It isn't just Bioware's games. The Fallout series, Nier series, Chrono Trigger, Resident Evil, and others all provide assorted layers depending on how you play the game and decisions you make throughout.

Many "visual novel" games have a wide range of emotion/attribute layers as well.

 

These attribute layers don't change gameplay directly, but they do affect story options, affect the availability of certain quests or certain rare items, dialog options, and game endings.  Many people replay the games to see different options, making characters cruel and aggressive, making them good yet harsh in applying the law, making characters neutral, or pacifists, or whatever attribute layers the game provides.

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Table top designers called this concept "future".  A single scenario "has no future", while a chain of scenarios forming a campaign "has a future".  This has a big impact on the psychology of the player.  When a game has no future then the player seeks to expend all of their resources over the course of that one game/scenario.  When there is a future the players will conserve for the future.  So, for example, if a player has 12 missiles to fire and no means of reloading them between scenarios then they will be hesitant to use missiles.  In a scenario with no future, they've got 12 missiles to use in that fight.  Of course, having a future can be used in many interesting ways at a strategic level.  It also often goes a long way in creating balance.  A very long way.  Some games can be very hard to balance for the very reason that they "have no future".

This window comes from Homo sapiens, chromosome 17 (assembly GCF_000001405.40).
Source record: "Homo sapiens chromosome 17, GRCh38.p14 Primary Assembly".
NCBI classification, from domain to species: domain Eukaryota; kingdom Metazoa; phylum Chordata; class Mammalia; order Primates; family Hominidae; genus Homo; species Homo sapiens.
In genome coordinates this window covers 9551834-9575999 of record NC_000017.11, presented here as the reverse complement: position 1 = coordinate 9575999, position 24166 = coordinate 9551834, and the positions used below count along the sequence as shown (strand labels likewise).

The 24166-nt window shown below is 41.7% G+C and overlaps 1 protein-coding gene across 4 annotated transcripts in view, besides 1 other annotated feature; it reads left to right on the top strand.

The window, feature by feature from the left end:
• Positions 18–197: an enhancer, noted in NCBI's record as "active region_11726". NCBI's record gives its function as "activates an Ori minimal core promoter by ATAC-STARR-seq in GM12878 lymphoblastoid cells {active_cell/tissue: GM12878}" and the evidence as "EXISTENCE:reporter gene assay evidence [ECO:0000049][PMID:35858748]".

This is one of those subjects that can be discussed endlessly, and I have only barely scratched the surface of the difference between a game that has a future and one that does not.

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Hey OP,

Not sure that XCom is 2D progression because you have also have your science to progress and your soldiers to train up as well as the overall story that you're going through as well as your base building. Seems like that's already a 5D game?